Creating Wireframes And Prototypes With InDesign

Hundreds of tools may be available for interaction designers, but there is still no industry standard for interaction design the way Photoshop and Illustrator are to graphic design. Popular programs are out there, but many of them have considerable drawbacks, which has led me to explore alternative apps. I eventually chose Adobe InDesign for much of my preliminary interaction design work. Yes, you read that correctly: InDesign, a desktop publishing app originally created for designing books and magazines, is currently my tool of choice for designing low- to medium-fidelity wireframes and interactive prototypes. Slowly but surely, InDesign has evolved from a print-only tool into an application that can produce interactive media for the iPad and eReaders, too. Surprisingly, it has built-in tools for creating interactivity and animation within your spreads. Though it may sound crazy at first, hundreds of thousands of designers have adopted InDesign as their go-to application for eBooks. We’ll take InDesign one step further than these authors to produce fully interactive wireframes and prototypes. As you will soon see, InDesign has a unique set of tools and features that are perfectly suited to designing wireframes and interactive prototypes in a more intuitive way than you ever thought possible! This content is taken from Smashing magazine and published here as content styling demonstration only. You can read full article here:...

Building A Better Responsive Website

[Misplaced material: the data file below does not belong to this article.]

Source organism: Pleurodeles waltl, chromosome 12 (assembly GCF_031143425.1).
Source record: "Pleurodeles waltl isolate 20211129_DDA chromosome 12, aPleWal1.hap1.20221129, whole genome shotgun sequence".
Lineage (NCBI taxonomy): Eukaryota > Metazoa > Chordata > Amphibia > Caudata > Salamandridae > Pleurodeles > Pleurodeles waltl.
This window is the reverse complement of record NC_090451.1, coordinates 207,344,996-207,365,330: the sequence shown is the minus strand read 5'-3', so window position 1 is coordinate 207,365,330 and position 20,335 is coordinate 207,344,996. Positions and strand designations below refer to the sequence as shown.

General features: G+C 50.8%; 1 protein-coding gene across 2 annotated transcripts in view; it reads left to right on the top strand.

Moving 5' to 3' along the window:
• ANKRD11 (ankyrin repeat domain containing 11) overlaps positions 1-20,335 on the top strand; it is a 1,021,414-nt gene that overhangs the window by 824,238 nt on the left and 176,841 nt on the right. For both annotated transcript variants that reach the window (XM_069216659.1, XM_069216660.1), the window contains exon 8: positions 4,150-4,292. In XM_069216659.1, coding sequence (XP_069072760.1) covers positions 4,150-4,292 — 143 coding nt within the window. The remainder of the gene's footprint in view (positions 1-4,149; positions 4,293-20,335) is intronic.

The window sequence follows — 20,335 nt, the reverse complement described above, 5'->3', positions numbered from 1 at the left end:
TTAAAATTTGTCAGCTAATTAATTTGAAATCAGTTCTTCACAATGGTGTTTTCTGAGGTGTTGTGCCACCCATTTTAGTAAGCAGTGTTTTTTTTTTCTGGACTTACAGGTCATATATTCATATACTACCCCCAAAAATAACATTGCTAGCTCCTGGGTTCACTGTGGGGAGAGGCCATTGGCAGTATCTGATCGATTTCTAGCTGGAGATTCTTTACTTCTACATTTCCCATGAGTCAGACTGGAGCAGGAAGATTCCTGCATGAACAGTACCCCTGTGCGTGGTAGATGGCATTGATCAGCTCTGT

Earlier this year, I was in the beginning stages of a redesign for our company’s website. We had already been planning to use a straightforward responsive approach to Web design, which is our preferred solution for multi-device support. After hearing some frank discussions at An Event Apart conference in Boston about the limitations and challenges of responsive Web design, I realized that our solution needed a bit of adjustment. Thankfully, the project before us was the ideal opportunity to experiment and push ourselves to improve our responsive workflow. In this article, I will detail the process we took, including some of the changes we made along the way, as we worked to build a better responsive website. Defining Our Goals The first step in our project was to make a list of the benefits and drawbacks to the responsive approach we had been using. Our list looked like this: Benefits A single website to build, maintain and promote. Support for a variety of screen sizes, not just the extreme cases of large desktop monitors and small handheld devices. Future-friendly, because the layout will reflow based on screen size and not just the size of today’s popular devices. Drawbacks Content meant only for large-screen devices is often delivered to small screens and simply “turned off” with CSS media queries, creating unnecessary downloads. Because the markup is a one-size-fits-all solution, we are unable to change the source order of that markup (or eliminate unnecessary elements from the markup completely) based on the device or screen size. What you will likely notice here is that the drawbacks we identified with a responsive...